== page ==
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Legionnaire’s Disease

If you have been sickened in a Legionnaire’s Disease outbreak, you need help from a Legionnaire’s Disease lawyer who understands Legionnaire’s Disease and has experience handling a Legionnaire’s Disease case like yours.

Legionella bacteria breed in unclean, unfiltered water. Legionnaire’s Disease epidemics often start when legionella bacteria breed in a poorly-maintained air conditioning system in a hotel or office building. The bacteria also can breed in a pool, spa or hot tub that has not been cleaned and properly maintained.

If you believe that you or a loved one contracted Legionnaire’s Disease at a public place – for example, at a hotel, office building, or the pool, spa or hot tub on a cruise ship or at a hotel — call The Wallace Law Firm, LLC, to learn more about what rights you have to recover your medical bills, lost wages, and pain and suffering.

Victims often find themselves in a coma. Tragically, a number of victims who have inhaled the legionella bacteria die.

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WHAT IS LEGIONNAIRE’S DISEASE?

The bacteria that causes legionellosis is Legionella pneumophila. Legionellosis comes in two forms: Legionnaire’s Disease is the more serious form and involves pneumonia; the milder version is called Pontiac Fever.

Legionnaire’s Disease is a pneumonia illness that disproportionately affects smokers and people with chronic lung disease or weakened immune systems. For example, premature infants, the elderly, transplant recipients, people receiving chemotherapy, people who have compromised immune systems, and hospital in-patients are all especially vulnerable to the disease. For that reason, outbreaks of Legionnaire’s Disease in hospitals are extremely dangerous.

CDC estimates that “[e]ach year, between 8,000 and 18,000 people are hospitalized with Legionnaire’s Disease in the U.S.” Unfortunately, “[a]bout 5% to 30% of people who have Legionnaire’s disease die,” according to CDC statistics. The incubation period of Legionnaire’s Disease is from two to ten days, but the incubation time can be shorter in cases of Pontiac Fever.

Legionella can breed when units such as air conditioners, pools, or whirlpools are not properly cleaned. Legionella also can be distributed through poorly designed buildings or cooling systems that direct contaminated water droplets into the air that people breathe. People who get Legionnaire’s Disease from systems that are unsanitary or that are poorly designed may have a legal case for the damages they incur.

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WHY IS IT CALLED “LEGIONNAIRE’S DISEASE”?

In 1976, a group of people attending an American Legion Convention in Philadelphia came down with a mysterious illness. They began to feel tired and weak. They began to run high fevers, and to cough. They developed diarrhea, nausea, vomiting and stomach discomfort. Several of the people died. Medical experts studying the phenomenon traced the outbreak to a bacteria found in the air conditioning unit at the hotel where the conventioneers had stayed. The disease became known as “Legionnaire’s Disease”.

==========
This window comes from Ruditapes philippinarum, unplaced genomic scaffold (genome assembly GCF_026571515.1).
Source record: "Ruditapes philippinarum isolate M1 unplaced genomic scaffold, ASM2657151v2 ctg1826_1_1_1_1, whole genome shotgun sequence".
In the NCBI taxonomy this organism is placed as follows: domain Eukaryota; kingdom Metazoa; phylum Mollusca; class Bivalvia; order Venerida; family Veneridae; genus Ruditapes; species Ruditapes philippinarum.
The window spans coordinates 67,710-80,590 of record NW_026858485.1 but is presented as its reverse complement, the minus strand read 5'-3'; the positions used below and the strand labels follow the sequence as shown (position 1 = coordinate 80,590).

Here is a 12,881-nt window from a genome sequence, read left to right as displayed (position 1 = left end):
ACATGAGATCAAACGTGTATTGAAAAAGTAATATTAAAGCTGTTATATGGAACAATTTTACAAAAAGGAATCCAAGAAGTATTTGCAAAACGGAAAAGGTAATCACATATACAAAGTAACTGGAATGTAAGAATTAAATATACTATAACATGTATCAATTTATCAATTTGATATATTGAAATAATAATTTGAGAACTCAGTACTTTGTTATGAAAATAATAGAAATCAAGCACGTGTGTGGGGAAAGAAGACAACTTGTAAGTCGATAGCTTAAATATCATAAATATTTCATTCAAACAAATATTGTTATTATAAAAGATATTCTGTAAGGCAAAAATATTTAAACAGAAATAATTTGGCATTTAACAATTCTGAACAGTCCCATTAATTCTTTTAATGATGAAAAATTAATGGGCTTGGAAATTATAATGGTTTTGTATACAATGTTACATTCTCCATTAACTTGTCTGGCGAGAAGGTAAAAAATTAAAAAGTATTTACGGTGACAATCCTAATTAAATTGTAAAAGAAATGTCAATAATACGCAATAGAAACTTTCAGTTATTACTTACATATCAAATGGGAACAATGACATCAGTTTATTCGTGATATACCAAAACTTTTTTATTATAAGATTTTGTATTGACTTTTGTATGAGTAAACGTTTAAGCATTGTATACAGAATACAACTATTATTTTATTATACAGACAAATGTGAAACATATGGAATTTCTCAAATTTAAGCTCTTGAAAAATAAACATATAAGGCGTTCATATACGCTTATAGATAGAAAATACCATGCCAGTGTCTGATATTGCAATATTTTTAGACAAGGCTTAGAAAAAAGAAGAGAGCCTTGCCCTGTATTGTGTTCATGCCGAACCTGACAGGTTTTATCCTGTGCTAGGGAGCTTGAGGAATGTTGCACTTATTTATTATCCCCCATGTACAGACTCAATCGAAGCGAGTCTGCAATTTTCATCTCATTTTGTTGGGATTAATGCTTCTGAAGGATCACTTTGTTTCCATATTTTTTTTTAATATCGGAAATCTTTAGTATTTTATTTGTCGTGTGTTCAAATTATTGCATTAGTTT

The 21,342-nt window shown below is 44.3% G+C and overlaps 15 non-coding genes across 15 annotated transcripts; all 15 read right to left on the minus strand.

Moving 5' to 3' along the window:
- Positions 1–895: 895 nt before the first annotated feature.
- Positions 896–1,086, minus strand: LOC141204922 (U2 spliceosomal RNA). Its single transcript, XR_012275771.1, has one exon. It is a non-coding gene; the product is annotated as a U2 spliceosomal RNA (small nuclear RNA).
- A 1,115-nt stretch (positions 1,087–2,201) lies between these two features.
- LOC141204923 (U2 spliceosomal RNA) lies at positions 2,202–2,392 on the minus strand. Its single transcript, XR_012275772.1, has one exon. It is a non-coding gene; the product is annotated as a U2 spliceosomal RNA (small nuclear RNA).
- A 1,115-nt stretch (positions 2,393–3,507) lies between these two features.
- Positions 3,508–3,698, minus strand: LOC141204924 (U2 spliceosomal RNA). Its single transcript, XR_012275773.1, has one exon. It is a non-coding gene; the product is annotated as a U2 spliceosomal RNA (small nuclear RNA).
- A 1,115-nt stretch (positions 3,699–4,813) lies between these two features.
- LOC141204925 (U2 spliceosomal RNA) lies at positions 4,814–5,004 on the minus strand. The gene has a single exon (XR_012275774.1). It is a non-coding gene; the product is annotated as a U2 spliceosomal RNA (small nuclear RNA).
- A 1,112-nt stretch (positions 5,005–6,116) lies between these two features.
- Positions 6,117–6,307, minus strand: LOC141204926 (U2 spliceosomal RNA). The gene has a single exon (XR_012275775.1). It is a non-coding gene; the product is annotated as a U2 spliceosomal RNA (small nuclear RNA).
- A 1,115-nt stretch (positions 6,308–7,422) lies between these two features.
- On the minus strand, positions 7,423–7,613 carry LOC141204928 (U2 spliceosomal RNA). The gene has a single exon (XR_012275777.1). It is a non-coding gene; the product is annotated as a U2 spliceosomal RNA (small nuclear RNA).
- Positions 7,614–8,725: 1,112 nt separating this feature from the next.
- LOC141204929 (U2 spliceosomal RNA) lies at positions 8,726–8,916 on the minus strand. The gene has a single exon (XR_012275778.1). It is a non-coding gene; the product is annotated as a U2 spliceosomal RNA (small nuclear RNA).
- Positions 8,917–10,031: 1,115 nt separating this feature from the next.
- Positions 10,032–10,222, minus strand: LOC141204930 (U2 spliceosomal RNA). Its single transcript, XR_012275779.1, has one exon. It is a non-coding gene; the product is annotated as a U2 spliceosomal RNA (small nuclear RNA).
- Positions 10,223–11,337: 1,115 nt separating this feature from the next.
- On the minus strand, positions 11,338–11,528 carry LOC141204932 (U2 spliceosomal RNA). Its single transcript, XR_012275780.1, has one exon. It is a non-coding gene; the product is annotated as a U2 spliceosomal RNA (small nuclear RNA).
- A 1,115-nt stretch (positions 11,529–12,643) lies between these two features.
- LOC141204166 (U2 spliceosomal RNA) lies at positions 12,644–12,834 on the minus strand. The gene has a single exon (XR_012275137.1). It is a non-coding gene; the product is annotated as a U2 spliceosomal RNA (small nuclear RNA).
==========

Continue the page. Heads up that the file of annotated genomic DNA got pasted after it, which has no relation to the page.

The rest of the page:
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WHAT IS PONTIAC FEVER?

“Pontiac Fever” debuted in Pontiac, Michigan in 1968. Ninety-five out of 100 employees of the Oakland County Health Department, and 49 out of 170 visitors, became sick. CDC sent three investigators into the building, and they, too, became sick. CDC sent three more investigators, who also became sick. At last the outbreak was traced to an evaporative condenser in the basement. This condenser was vented to the roof just two meters from an air intake unit.

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FACTS ABOUT LEGIONNAIRE’S DISEASE

While large outbreaks do receive media attention, CDC suggests that: “this disease usually occurs as a single, isolated case not associated with any recognized outbreak.” In fact, many experts believe that the incidence of Legionnaire’s Disease is much higher than reported, because many cases either are not identified as the Legionnaire’s Disease form of pneumonia, or are never associated with a particular outbreak.

Legionella, the bacteria that cause Legionnaire’s Disease, are found naturally in water such as lakes and rivers. In that context, however, legionella is rarely dangerous, because it is so diluted.

Legionnaire’s disease is almost always preventable with good maintenance and building design. Legionella become dangerous when allowed to breed in the warm, stagnant water of cooling towers and whirlpools. The legionella become airborne; then, when people breathe the mist from the water source, the legionella can affect many people at a time. Outbreaks have happened in hotels and hospitals, and around whirlpools in hotels and cruise ships. One particular outbreak was believed to be the result of water droplets spraying and falling from an air conditioner unit located on top of a building, down onto the sidewalk area below.

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HERE ARE SOME LINKS RELATED TO LEGIONELLA:

* Each case is different, and success in one case does not guarantee success in another.

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